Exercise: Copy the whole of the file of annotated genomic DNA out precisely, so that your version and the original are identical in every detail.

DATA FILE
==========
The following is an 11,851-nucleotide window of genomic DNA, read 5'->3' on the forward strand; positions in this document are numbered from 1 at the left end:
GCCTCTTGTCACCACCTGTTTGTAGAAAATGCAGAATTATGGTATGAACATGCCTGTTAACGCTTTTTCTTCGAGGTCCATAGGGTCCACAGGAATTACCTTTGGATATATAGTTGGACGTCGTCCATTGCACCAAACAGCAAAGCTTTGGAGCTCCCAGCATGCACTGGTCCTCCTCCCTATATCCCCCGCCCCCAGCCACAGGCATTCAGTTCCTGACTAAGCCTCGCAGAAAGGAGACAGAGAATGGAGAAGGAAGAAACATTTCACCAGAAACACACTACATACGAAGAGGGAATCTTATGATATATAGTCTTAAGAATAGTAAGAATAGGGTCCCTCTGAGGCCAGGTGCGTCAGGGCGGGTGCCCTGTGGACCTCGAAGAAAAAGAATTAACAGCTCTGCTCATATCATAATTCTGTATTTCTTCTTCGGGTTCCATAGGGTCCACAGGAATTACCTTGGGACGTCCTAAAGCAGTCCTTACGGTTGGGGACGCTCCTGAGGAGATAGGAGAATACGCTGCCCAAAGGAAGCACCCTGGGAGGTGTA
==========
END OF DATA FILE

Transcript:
The following is an 11,851-nucleotide window of genomic DNA, read 5'->3' on the forward strand; positions in this document are numbered from 1 at the left end:
GCCTCTTGTCACCACCTGTTTGTAGAAAATGCAGAATTATGGTATGAACATGCCTGTTAACGCTTTTTCTTCGAGGTCCATAGGGTCCACAGGAATTACCTTTGGATATATAGTTGGACGTCGTCCATTGCACCAAACAGCAAAGCTTTGGAGCTCCCAGCATGCACTGGTCCTCCTCCCTATATCCCCCGCCCCCAGCCACAGGCATTCAGTTCCTGACTAAGCCTCGCAGAAAGGAGACAGAGAATGGAGAAGGAAGAAACATTTCACCAGAAACACACTACATACGAAGAGGGAATCTTATGATATATAGTCTTAAGAATAGTAAGAATAGGGTCCCTCTGAGGCCAGGTGCGTCAGGGCGGGTGCCCTGTGGACCTCGAAGAAAAAGAATTAACAGCTCTGCTCATATCATAATTCTGTATTTCTTCTTCGGGTTCCATAGGGTCCACAGGAATTACCTTGGGACGTCCTAAAGCAGTCCTTACGGTTGGGGACGCTCCTGAGGAGATAGGAGAATACGCTGCCCAAAGGAAGCACCCTGGGAGGTGTA